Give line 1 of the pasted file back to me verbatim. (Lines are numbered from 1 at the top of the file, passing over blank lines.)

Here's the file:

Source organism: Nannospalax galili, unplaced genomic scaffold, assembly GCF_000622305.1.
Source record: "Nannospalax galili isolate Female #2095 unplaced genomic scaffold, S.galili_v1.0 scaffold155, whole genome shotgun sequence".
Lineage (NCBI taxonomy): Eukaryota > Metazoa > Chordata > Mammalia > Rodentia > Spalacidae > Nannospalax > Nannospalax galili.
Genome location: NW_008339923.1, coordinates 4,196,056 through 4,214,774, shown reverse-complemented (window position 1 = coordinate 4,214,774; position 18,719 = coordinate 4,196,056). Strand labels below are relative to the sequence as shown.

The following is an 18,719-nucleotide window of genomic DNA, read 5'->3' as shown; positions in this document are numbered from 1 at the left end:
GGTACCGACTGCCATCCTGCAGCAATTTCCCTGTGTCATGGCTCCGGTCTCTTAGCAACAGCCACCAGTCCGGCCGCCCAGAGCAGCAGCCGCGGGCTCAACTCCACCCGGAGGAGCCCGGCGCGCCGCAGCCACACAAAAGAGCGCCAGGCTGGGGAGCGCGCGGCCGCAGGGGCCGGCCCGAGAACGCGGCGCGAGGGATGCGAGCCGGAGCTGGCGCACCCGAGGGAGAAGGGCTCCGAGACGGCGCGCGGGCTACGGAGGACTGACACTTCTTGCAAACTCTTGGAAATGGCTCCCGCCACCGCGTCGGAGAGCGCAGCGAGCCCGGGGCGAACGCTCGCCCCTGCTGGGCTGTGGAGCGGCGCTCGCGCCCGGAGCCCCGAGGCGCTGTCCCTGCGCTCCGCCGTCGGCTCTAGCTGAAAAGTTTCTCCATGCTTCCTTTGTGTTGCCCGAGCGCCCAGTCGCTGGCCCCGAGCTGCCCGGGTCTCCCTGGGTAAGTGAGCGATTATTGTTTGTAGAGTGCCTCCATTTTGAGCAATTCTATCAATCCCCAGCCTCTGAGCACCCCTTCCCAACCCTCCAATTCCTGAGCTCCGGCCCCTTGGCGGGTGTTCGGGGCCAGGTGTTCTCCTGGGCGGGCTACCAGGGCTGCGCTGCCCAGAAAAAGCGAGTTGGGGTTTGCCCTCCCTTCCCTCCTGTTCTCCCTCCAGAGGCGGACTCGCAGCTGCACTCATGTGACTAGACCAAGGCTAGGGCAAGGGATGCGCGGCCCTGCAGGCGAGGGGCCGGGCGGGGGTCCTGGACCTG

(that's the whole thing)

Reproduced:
Source organism: Nannospalax galili, unplaced genomic scaffold, assembly GCF_000622305.1.